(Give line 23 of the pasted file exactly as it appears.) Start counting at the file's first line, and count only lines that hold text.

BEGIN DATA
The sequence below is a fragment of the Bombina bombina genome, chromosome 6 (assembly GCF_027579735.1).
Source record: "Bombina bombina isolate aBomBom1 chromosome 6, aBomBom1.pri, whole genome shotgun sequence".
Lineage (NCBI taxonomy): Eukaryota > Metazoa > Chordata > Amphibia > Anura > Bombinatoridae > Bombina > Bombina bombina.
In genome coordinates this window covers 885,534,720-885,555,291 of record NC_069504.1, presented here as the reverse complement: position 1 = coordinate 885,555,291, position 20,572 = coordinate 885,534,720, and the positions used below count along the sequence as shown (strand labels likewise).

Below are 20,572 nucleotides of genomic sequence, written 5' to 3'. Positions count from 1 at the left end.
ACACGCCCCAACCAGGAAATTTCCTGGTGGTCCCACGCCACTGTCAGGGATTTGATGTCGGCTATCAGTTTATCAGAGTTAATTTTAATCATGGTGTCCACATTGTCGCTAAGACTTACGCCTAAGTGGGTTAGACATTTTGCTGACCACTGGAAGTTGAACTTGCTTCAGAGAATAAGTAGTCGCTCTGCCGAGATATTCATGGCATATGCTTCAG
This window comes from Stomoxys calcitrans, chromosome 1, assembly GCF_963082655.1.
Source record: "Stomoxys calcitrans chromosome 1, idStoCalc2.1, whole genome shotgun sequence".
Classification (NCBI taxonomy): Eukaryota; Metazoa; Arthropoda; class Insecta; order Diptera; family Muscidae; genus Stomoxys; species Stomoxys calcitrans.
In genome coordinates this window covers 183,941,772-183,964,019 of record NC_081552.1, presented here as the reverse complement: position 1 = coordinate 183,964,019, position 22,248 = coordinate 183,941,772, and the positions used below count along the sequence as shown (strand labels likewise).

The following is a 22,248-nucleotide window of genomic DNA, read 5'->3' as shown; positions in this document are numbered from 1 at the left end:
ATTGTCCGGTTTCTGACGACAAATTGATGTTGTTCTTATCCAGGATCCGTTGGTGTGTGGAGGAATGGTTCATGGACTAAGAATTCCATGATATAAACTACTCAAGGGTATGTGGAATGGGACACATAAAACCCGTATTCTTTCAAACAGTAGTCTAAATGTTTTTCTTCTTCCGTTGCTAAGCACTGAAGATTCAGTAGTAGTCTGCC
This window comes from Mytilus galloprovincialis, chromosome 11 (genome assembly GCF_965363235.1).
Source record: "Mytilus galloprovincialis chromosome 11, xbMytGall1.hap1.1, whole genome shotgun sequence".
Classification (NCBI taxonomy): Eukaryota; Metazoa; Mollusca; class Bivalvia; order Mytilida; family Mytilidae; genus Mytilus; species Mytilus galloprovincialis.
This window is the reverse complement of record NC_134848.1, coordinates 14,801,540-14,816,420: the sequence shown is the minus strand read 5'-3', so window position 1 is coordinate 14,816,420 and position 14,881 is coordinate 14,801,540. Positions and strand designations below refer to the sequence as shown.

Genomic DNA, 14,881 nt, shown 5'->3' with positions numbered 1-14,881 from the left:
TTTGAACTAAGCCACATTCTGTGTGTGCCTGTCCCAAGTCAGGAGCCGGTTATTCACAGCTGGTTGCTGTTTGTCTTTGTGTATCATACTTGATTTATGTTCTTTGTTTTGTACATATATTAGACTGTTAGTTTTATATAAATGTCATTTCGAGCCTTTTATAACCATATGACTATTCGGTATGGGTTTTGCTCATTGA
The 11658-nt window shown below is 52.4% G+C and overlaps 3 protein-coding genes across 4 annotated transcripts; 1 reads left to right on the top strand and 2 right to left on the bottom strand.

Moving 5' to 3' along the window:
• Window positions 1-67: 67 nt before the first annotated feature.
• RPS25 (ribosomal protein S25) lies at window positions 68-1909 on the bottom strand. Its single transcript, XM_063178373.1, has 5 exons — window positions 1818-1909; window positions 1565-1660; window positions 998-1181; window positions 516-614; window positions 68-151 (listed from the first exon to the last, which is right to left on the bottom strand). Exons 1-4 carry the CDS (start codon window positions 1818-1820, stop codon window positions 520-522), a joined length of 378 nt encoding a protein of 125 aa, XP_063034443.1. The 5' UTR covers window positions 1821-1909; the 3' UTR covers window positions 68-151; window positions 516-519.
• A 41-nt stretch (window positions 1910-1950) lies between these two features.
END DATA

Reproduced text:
• A 41-nt stretch (window positions 1910-1950) lies between these two features.